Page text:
How is it that our brains – the original face recognition program – can recognize somebody we know, even when they’re far away? As in, how do we recognize those we know in spite of their faces appearing to flatten out the further they are from us?
Cognitive experts say we do it by learning a face’s configuration – the specific pattern of feature-to-feature measurements. Then, even as our friends’ faces get optically distorted by being closer or further away, our brains employ a mechanism called perceptual constancy that optically “corrects” face shape… At least, it does when we’re already familiar with how far apart our friends’ features are.
But according to Dr. Eilidh Noyes, who lectures in Cognitive Psychology at the University of Huddersfield in the UK, the ease of accurately identifying people’s faces – enabled by our image-being-tweaked-in-the-wetware perceptual constancy – falls off when we don’t know somebody.
This also means that there’s a serious flaw with facial recognition systems that use what’s called anthropometry: the measurement of facial features from images. Given that the distance between features of a face varies as a result of the camera-to-subject distance, anthropometry just isn’t a reliable method of identification, Dr. Noyes says:
People are very good at recognizing the faces of their friends and family – people who they know well – across different images. However, the science tells us that when we don’t know the person/people in the image(s), face matching is actually very difficult.
In an excerpt of the abstract of a paper published in Cognition magazine– that came out of research done by Noyes and University of York’s Dr. Rob Jenkins on the effect of camera-to-subject distance on face recognition performance – the researchers write that identification of familiar faces was accurate, thanks to perceptual constancy.
But the researchers found that changing the distance between a camera and a subject – from 0.32m to 2.70m – impaired perceptual matching of unfamiliar faces, even though the images were presented at the same size.
In order to reduce the errors in face-matching that stem from this flaw in anthropometry before migrating to real-world use cases – such as facial recognition being used in passport control or to create national IDs – industry has to take the distance piece of the puzzle into account, she says.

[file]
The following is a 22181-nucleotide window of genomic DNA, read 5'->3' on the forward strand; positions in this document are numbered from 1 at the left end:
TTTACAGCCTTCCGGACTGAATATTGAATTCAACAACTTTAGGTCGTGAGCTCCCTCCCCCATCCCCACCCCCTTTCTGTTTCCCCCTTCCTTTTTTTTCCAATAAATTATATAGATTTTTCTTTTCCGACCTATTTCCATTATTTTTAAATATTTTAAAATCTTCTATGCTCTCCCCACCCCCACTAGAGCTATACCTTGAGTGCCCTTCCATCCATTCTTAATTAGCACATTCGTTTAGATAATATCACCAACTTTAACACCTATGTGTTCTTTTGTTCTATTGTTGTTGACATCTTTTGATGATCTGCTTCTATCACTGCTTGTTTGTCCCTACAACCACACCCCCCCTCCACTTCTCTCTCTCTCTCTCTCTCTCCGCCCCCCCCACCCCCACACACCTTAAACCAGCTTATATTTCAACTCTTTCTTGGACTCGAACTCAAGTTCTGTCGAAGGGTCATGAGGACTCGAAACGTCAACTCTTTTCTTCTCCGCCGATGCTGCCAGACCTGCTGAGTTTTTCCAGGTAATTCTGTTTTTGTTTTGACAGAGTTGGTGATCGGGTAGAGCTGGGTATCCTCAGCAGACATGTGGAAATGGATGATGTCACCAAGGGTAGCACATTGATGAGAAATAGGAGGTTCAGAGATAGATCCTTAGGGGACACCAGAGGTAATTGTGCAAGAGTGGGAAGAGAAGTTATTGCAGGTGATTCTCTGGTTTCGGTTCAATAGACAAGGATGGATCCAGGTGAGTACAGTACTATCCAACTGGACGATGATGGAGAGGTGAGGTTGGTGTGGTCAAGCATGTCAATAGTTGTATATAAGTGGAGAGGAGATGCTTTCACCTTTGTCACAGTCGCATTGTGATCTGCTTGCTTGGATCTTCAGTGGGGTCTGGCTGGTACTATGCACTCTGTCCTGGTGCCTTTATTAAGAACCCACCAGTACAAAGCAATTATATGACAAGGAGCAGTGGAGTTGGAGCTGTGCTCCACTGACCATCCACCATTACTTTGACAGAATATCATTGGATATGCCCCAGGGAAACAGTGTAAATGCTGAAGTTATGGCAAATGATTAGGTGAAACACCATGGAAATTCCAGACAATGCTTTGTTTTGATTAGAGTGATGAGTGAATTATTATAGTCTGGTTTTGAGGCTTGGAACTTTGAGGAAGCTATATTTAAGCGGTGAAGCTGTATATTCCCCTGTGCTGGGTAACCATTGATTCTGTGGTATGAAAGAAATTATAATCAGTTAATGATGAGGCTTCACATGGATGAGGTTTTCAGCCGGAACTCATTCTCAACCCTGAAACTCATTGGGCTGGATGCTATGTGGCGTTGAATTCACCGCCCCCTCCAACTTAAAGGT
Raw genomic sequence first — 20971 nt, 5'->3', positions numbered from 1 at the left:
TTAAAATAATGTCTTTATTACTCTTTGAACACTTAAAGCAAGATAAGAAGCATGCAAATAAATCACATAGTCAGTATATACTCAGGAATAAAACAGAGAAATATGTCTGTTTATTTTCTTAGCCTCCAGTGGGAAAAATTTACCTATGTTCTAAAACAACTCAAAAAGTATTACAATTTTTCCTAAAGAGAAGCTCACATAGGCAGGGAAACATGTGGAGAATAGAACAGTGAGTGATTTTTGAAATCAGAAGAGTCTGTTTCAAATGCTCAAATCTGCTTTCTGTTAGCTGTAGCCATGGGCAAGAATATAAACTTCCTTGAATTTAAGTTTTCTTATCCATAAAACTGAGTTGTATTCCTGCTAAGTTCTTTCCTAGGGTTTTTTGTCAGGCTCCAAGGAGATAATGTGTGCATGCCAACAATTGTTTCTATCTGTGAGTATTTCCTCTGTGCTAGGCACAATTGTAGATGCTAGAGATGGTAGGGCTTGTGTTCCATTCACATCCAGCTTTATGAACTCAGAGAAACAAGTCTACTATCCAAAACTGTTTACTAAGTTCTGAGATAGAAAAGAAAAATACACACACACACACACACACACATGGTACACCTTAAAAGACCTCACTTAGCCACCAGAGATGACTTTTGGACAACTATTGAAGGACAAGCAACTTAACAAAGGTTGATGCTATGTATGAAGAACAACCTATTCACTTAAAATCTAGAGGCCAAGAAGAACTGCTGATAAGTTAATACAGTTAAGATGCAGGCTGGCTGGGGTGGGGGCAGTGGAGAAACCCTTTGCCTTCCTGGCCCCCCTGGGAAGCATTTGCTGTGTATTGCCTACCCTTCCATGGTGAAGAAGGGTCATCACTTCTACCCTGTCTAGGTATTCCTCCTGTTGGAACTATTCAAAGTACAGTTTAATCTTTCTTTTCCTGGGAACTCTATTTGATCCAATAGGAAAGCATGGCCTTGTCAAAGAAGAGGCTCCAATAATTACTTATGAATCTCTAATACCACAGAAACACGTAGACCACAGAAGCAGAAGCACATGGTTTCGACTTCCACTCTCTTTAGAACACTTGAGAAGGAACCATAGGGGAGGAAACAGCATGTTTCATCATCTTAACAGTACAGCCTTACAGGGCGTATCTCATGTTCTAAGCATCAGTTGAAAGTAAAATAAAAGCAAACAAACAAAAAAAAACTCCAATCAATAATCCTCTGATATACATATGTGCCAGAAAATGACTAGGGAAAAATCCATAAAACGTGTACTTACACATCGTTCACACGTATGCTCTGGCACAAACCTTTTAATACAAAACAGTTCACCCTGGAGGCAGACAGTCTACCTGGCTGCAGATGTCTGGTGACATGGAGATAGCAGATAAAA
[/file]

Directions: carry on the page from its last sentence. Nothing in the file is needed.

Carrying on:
Acknowledging these distance effects could reduce identification errors in applied settings such as passport control.
Or here’s a thought: perhaps this new finding can be used by lawyers working on behalf of people imprisoned after their faces were matched with those of suspects in grainy, low-quality photos? People like Willie Lynch, who was imprisoned even though an algorithm expressed only one star of confidence that it had generated the correct match?
Dr. Noyes said it best:
Accurate face identification is crucial in many police investigations and border security scenarios.
Noyes, a specialist in the field, was one of 20 global academic experts invited to attend a recent conference, at the University of New South Wales, which is home to the Unfamiliar Face Identification Group (UFIG). The conference’s title was Evaluating face recognition expertise: Turning theory into best practice.
The University of Huddersfield said that 20 world-leading experts in the science of face recognition assembled in Australia for a workshop and the conference, which were designed to lead to policy recommendations that will aid police, governments, the legal system and border control agencies.
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